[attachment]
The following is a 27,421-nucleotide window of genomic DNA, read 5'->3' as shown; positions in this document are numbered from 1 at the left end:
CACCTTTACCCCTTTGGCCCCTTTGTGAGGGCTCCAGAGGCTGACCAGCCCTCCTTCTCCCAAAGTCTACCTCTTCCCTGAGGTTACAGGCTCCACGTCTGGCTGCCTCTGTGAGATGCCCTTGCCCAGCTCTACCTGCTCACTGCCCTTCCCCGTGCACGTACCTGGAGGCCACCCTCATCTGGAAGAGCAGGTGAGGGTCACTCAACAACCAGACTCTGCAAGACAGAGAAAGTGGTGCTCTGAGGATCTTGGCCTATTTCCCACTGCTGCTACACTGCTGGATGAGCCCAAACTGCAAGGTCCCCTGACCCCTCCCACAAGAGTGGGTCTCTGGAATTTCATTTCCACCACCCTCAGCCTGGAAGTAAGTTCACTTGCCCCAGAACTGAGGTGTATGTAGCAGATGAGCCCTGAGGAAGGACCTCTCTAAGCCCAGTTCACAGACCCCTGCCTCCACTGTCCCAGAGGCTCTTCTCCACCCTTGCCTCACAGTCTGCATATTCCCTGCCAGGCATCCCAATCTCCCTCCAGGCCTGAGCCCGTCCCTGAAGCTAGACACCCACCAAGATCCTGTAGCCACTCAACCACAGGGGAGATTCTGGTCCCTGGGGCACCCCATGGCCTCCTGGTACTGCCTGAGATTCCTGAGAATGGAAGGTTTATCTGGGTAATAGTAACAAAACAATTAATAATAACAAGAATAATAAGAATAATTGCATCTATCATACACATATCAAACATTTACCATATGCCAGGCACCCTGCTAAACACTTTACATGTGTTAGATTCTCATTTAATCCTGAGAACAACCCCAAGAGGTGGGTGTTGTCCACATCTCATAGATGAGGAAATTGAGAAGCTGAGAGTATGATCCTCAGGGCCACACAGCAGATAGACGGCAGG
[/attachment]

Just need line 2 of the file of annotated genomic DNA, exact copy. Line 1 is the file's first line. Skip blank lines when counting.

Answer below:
CACCTTTACCCCTTTGGCCCCTTTGTGAGGGCTCCAGAGGCTGACCAGCCCTCCTTCTCCCAAAGTCTACCTCTTCCCTGAGGTTACAGGCTCCACGTCTGGCTGCCTCTGTGAGATGCCCTTGCCCAGCTCTACCTGCTCACTGCCCTTCCCCGTGCACGTACCTGGAGGCCACCCTCATCTGGAAGAGCAGGTGAGGGTCACTCAACAACCAGACTCTGCAAGACAGAGAAAGTGGTGCTCTGAGGATCTTGGCCTATTTCCCACTGCTGCTACACTGCTGGATGAGCCCAAACTGCAAGGTCCCCTGACCCCTCCCACAAGAGTGGGTCTCTGGAATTTCATTTCCACCACCCTCAGCCTGGAAGTAAGTTCACTTGCCCCAGAACTGAGGTGTATGTAGCAGATGAGCCCTGAGGAAGGACCTCTCTAAGCCCAGTTCACAGACCCCTGCCTCCACTGTCCCAGAGGCTCTTCTCCACCCTTGCCTCACAGTCTGCATATTCCCTGCCAGGCATCCCAATCTCCCTCCAGGCCTGAGCCCGTCCCTGAAGCTAGACACCCACCAAGATCCTGTAGCCACTCAACCACAGGGGAGATTCTGGTCCCTGGGGCACCCCATGGCCTCCTGGTACTGCCTGAGATTCCTGAGAATGGAAGGTTTATCTGGGTAATAGTAACAAAACAATTAATAATAACAAGAATAATAAGAATAATTGCATCTATCATACACATATCAAACATTTACCATATGCCAGGCACCCTGCTAAACACTTTACATGTGTTAGATTCTCATTTAATCCTGAGAACAACCCCAAGAGGTGGGTGTTGTCCACATCTCATAGATGAGGAAATTGAGAAGCTGAGAGTATGATCCTCAGGGCCACACAGCAGATAGACGGCAGG